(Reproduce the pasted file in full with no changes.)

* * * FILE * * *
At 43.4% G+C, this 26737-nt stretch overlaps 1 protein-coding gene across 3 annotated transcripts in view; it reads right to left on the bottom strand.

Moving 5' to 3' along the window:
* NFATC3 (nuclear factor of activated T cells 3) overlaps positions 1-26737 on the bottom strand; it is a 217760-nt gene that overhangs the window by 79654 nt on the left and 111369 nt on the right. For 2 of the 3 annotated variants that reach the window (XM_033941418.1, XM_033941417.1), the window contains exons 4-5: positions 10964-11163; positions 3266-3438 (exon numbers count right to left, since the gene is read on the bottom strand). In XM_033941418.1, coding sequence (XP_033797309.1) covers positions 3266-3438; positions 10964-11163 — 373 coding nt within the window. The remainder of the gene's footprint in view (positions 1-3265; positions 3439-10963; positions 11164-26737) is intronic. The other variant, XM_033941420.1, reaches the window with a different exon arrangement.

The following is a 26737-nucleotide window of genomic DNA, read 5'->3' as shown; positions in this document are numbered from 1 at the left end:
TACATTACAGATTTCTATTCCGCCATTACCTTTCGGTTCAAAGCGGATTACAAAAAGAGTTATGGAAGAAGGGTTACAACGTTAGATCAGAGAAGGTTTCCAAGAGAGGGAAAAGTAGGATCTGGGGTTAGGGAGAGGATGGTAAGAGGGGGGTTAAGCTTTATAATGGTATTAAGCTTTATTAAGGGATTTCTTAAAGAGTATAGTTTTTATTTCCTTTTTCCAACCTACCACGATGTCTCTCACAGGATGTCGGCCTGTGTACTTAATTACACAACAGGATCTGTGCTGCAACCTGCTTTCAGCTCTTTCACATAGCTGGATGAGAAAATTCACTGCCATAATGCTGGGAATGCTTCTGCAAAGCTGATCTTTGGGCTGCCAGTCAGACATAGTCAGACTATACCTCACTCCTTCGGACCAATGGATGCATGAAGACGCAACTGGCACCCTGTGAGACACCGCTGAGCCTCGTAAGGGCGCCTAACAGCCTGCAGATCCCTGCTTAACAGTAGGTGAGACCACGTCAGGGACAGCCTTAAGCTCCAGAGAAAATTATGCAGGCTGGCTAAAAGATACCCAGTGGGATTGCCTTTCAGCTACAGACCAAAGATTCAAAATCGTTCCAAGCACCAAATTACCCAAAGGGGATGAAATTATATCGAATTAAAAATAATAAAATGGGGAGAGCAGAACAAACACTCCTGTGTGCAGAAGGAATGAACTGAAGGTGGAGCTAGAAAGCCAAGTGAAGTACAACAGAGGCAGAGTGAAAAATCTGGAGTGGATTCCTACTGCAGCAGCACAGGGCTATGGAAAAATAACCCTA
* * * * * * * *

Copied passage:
At 43.4% G+C, this 26737-nt stretch overlaps 1 protein-coding gene across 3 annotated transcripts in view; it reads right to left on the bottom strand.

Moving 5' to 3' along the window:
* NFATC3 (nuclear factor of activated T cells 3) overlaps positions 1-26737 on the bottom strand; it is a 217760-nt gene that overhangs the window by 79654 nt on the left and 111369 nt on the right. For 2 of the 3 annotated variants that reach the window (XM_033941418.1, XM_033941417.1), the window contains exons 4-5: positions 10964-11163; positions 3266-3438 (exon numbers count right to left, since the gene is read on the bottom strand). In XM_033941418.1, coding sequence (XP_033797309.1) covers positions 3266-3438; positions 10964-11163 — 373 coding nt within the window. The remainder of the gene's footprint in view (positions 1-3265; positions 3439-10963; positions 11164-26737) is intronic. The other variant, XM_033941420.1, reaches the window with a different exon arrangement.

The following is a 26737-nucleotide window of genomic DNA, read 5'->3' as shown; positions in this document are numbered from 1 at the left end:
TACATTACAGATTTCTATTCCGCCATTACCTTTCGGTTCAAAGCGGATTACAAAAAGAGTTATGGAAGAAGGGTTACAACGTTAGATCAGAGAAGGTTTCCAAGAGAGGGAAAAGTAGGATCTGGGGTTAGGGAGAGGATGGTAAGAGGGGGGTTAAGCTTTATAATGGTATTAAGCTTTATTAAGGGATTTCTTAAAGAGTATAGTTTTTATTTCCTTTTTCCAACCTACCACGATGTCTCTCACAGGATGTCGGCCTGTGTACTTAATTACACAACAGGATCTGTGCTGCAACCTGCTTTCAGCTCTTTCACATAGCTGGATGAGAAAATTCACTGCCATAATGCTGGGAATGCTTCTGCAAAGCTGATCTTTGGGCTGCCAGTCAGACATAGTCAGACTATACCTCACTCCTTCGGACCAATGGATGCATGAAGACGCAACTGGCACCCTGTGAGACACCGCTGAGCCTCGTAAGGGCGCCTAACAGCCTGCAGATCCCTGCTTAACAGTAGGTGAGACCACGTCAGGGACAGCCTTAAGCTCCAGAGAAAATTATGCAGGCTGGCTAAAAGATACCCAGTGGGATTGCCTTTCAGCTACAGACCAAAGATTCAAAATCGTTCCAAGCACCAAATTACCCAAAGGGGATGAAATTATATCGAATTAAAAATAATAAAATGGGGAGAGCAGAACAAACACTCCTGTGTGCAGAAGGAATGAACTGAAGGTGGAGCTAGAAAGCCAAGTGAAGTACAACAGAGGCAGAGTGAAAAATCTGGAGTGGATTCCTACTGCAGCAGCACAGGGCTATGGAAAAATAACCCTA